Simplify Or Intensify? Best Seller Signage on Consumer Decision-Making From Large Assortments

Joseph K. Goodman, Washington University in St. Louis, USA
Susan Broniarczyk, The University of Texas at Austin, USA
Leigh McAlister, The University of Texas at Austin, USA
Jill Griffin, Evansville University, USA
Four studies examine whether a common retailer strategy—the use of recommendations such as a “best seller” sign—attenuates or exacerbates the high cognitive load and negative consequences associated with large assortments. Results show that best seller signs can actually exacerbate decision difficulty and regret as consumers engage in a more extensive consideration of options. Best seller signage is shown to increase consideration of non-signed options. The extent to which consumers have developed preferences is a key moderator of the effect of best seller signage on choice from large assortments.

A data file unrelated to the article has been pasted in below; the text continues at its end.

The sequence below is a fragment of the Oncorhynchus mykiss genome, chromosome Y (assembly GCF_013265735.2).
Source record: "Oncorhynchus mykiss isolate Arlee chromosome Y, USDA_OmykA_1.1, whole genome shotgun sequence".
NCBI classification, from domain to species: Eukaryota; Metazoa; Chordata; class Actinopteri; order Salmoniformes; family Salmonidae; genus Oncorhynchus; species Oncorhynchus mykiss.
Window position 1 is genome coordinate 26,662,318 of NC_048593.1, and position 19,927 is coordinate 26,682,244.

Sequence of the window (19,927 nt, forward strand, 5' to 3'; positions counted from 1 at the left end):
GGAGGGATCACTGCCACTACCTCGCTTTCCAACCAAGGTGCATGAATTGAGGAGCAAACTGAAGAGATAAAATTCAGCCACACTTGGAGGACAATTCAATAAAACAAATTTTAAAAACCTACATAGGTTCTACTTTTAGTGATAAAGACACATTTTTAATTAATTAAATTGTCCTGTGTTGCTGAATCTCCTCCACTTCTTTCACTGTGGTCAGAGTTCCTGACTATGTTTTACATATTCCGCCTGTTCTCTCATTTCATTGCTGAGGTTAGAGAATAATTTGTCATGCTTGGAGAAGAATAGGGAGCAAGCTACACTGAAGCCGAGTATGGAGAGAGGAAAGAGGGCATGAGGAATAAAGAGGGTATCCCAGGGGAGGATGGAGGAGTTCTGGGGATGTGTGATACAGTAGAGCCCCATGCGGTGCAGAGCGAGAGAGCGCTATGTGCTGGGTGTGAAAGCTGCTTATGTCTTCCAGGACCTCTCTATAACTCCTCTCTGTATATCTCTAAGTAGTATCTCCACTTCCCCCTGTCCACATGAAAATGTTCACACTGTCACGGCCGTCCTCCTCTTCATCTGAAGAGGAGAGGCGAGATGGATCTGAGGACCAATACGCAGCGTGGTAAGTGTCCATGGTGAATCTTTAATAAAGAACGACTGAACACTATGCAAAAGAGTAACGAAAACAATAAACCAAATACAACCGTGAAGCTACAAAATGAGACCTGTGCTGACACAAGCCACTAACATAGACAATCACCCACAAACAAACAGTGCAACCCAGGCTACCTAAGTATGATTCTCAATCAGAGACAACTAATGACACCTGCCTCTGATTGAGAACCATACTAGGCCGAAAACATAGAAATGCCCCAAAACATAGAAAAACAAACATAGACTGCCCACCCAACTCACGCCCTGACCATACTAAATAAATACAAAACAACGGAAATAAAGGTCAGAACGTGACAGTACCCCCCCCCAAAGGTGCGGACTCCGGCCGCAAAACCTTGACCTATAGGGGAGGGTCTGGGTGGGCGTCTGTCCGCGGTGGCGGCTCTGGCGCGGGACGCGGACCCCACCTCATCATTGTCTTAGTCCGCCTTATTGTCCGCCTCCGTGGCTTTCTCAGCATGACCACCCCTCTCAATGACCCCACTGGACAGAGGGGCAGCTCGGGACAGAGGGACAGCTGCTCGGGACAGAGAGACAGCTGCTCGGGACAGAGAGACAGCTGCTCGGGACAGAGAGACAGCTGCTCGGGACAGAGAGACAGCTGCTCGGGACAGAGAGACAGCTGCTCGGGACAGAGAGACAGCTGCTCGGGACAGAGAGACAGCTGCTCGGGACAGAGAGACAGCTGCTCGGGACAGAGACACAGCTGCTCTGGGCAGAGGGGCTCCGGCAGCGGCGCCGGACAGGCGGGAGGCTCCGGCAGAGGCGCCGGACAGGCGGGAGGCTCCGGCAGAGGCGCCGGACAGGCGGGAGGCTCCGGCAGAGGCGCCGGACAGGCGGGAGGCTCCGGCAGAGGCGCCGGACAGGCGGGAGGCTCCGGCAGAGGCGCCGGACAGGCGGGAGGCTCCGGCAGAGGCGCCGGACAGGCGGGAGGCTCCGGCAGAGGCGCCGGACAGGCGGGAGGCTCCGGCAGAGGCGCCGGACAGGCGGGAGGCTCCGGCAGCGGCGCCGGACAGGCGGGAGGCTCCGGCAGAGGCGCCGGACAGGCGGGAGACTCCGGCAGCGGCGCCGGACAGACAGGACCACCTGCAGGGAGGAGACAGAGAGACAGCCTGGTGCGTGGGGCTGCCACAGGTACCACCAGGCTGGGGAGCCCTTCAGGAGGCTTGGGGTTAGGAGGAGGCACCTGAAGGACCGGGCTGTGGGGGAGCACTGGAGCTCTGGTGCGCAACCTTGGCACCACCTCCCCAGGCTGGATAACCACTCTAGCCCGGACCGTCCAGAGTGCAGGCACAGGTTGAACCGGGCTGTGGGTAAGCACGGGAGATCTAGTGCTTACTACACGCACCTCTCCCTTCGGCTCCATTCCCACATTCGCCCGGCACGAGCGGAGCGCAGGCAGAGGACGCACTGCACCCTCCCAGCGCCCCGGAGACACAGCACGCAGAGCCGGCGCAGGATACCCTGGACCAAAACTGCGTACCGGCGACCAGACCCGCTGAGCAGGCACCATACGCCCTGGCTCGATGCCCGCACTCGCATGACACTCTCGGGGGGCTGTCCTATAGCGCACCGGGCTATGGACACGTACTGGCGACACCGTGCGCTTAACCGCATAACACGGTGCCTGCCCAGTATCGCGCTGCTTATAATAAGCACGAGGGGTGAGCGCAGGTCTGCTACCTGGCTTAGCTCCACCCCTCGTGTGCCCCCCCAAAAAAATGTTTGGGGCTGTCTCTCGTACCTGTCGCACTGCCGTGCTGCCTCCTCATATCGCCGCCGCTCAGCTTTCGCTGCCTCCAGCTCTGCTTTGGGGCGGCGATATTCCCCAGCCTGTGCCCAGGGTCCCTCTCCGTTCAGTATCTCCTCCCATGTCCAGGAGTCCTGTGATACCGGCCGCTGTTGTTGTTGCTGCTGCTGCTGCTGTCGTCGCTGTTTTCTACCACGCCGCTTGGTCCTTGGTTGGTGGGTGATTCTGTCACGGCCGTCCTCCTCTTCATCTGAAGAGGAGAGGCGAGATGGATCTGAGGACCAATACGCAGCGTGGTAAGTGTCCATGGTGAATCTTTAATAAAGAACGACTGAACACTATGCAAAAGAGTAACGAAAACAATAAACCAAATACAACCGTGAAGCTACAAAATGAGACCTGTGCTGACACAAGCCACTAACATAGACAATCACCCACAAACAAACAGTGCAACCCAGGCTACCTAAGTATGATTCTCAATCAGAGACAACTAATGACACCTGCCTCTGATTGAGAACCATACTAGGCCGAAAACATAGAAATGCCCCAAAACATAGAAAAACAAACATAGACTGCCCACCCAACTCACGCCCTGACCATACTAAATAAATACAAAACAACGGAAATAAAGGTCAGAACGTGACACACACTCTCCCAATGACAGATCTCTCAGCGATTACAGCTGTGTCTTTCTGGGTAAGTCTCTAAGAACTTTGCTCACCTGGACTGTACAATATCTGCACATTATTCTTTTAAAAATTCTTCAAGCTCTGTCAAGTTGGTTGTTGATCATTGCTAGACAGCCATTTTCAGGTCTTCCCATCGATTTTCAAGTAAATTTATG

[ to cite ]:
Joseph K. Goodman, Susan Broniarczyk, Leigh McAlister, and Jill Griffin (2009) ,"Simplify Or Intensify? Best Seller Signage on Consumer Decision-Making From Large Assortments", in NA - Advances in Consumer Research Volume 36, eds. Ann L. McGill and Sharon Shavitt, Duluth, MN : Association for Consumer Research, Pages: 157-160.